International Services from the BFPA

Many of the International services offered by the BFPA are facilitated through third parties and government agencies such as UKTI and the China British Business Council.  We also work with other trade associations in lobbying government as part of the Engineering & Machinery Alliance (Link to EAMA page) to ensure that regulatory barriers to both Export and Import are removed whilst seeking to improve the availability of funding support and grant schemes for member companies to further their interests both at home and overseas.

In May 2011, the UK Government instigated a new initiative to promote and support UK exports across all sectors of industry.  It was manifest in a five year strategy called ‘Britain Open for Business.’ Like so many government initiatives they set astonishingly aggressive targets for UK SME’s but without doubt it is clear that UK business success in international markets is central to rebuilding the UK economy at home. In general the UK continues to perform well in attracting foreign direct investment (FDI). While global levels of FDI fell in 2013, the UK bucked that trend and the government is increasingly focusing their efforts on attracting those investment opportunities with significant potential for future export, to deliver wider benefits to the UK.
However, we have some way to go to achieve the Government’s export target of £1 trillion by 2020 but in fairness to UK Government, there are reasons for optimism. Recent success in key markets such as China and sectors such as aerospace and automotive, is encouraging and, as income rises in high growth markets, this trend favours the sectors in which the UK is strongest.  The role that the larger BFPA members can play both in meeting the Government targets and in taking advantage of the many Public sector grants that have been made available (see PESTLE analysis below), depends, to a great extent, on the corporate policy of their foreign ownership (as described above under Member Ownership).  However, there are clear opportunities for those members of a smaller scale or under UK ownership who have yet to fully realise the potential opportunity presented by overseas markets.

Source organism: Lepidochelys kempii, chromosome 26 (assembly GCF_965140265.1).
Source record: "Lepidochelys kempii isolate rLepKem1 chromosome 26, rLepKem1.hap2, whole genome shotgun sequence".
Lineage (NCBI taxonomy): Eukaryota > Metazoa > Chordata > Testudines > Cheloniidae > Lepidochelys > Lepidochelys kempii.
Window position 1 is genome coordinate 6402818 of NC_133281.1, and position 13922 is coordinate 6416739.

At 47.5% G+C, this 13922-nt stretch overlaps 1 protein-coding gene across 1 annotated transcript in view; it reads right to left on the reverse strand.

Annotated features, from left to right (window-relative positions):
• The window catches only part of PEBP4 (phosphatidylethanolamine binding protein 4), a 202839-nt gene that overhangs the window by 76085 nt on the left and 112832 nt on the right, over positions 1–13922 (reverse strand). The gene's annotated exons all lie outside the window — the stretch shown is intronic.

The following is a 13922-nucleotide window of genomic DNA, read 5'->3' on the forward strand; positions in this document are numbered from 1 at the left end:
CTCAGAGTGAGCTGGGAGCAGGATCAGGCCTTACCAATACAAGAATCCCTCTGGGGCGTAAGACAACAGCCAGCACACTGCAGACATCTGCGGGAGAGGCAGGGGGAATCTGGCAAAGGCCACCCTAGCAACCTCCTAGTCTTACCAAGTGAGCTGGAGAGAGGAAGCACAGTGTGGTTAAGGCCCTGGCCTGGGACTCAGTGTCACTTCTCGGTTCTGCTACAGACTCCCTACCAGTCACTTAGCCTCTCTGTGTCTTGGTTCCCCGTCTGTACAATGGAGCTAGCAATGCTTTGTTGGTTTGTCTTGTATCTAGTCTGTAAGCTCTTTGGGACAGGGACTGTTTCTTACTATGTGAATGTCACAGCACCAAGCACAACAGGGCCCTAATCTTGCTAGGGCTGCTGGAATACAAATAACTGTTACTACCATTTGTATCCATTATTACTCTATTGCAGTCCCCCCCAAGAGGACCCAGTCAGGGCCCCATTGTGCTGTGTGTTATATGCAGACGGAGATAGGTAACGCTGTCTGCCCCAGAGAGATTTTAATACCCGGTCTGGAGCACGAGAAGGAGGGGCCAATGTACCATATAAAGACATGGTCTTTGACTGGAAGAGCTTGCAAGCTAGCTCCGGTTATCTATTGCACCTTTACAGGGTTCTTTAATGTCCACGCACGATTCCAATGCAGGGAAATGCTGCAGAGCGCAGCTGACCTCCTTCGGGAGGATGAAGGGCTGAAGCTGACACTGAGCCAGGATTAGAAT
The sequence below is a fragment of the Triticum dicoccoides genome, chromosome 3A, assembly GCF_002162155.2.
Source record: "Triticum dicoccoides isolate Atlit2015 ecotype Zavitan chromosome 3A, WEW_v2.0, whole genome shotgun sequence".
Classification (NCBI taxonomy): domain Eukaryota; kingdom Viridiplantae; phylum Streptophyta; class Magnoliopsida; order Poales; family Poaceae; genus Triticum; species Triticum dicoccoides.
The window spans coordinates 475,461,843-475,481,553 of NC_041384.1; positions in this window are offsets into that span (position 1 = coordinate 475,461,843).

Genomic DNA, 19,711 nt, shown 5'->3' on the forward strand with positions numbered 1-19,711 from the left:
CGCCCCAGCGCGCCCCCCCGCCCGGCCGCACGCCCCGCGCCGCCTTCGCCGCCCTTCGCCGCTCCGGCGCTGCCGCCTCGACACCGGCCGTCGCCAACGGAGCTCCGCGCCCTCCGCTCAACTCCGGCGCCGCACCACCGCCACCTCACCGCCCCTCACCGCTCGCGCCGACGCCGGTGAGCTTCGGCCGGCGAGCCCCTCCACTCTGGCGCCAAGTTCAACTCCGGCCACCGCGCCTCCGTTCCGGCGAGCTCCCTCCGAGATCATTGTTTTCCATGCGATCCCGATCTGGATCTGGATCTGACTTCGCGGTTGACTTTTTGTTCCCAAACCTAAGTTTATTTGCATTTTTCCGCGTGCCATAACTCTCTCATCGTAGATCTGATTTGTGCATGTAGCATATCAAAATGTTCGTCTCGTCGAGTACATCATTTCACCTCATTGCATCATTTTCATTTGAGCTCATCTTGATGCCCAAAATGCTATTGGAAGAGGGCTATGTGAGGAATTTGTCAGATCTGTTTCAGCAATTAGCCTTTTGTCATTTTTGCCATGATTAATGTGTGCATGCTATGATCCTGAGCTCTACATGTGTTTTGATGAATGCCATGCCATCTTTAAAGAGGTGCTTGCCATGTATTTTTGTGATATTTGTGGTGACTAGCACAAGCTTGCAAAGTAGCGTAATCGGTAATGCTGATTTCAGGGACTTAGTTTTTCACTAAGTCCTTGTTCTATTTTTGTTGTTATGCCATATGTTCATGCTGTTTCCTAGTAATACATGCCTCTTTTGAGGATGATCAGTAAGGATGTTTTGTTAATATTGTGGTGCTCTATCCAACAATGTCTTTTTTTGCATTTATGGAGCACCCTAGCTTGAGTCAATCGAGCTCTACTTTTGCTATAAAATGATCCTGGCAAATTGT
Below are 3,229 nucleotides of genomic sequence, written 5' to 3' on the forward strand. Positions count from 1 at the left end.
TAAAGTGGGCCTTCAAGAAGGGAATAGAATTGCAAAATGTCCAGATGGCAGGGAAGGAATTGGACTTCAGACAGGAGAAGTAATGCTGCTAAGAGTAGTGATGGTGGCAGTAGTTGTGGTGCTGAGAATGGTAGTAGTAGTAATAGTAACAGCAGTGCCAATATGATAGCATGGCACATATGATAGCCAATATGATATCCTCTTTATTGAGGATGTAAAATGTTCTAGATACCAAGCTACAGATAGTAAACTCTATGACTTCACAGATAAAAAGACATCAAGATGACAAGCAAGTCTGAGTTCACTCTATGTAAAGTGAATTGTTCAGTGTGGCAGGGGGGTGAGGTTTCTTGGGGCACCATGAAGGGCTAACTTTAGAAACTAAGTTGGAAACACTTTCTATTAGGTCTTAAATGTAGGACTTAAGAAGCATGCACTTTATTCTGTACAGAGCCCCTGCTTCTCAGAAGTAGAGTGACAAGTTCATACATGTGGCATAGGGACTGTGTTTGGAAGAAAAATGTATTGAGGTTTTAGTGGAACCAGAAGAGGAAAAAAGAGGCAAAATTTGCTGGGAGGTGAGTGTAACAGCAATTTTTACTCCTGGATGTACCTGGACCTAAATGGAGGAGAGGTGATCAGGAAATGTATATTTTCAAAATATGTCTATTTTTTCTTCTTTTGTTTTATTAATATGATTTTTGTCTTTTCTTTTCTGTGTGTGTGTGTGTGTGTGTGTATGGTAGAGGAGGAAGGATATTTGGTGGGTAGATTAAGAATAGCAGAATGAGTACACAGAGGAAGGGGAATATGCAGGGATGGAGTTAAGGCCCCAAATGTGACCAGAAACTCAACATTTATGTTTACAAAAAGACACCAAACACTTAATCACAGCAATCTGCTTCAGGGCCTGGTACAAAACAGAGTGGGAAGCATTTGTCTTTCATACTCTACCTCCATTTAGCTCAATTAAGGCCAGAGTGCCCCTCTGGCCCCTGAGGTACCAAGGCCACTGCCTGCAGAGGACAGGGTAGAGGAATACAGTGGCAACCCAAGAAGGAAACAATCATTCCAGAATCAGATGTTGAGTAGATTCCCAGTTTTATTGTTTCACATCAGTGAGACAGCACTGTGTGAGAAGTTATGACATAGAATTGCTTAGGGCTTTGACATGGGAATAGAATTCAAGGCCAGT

UK Trade and Investments (UKTI)

History:-

UKTI was formed in May 1999 as British Trade International, comprising two parts: Trade Partners UK (for export) and Invest UK (for inward investment – FDI). In October 2003, the former department name and two inner departments merged and became UK Trade & Investment to simplify the outward recognition of the organisation, and possibly to reduce confusion with the two departments. UKTI reports jointly to the Foreign Office and the Department for Business, Innovation and Skills.
Aims:-

To support its aim to “enhance the competitiveness of companies in Britain through overseas trade and investments; and attract a continuing high level of quality foreign direct investment”.
UK Trade & Investment offers services to British businesses wanting to gain access to global markets through export, and foreign based firms wanting to invest in the UK as a base to expand globally. Under agreement Trade & Investment organisations for Scotland, Wales and Northern Ireland respectively Scottish Development International, Wales Government, Invest Northern Ireland are able to access UKTI services and provide support for those companies who are located in their individual countries.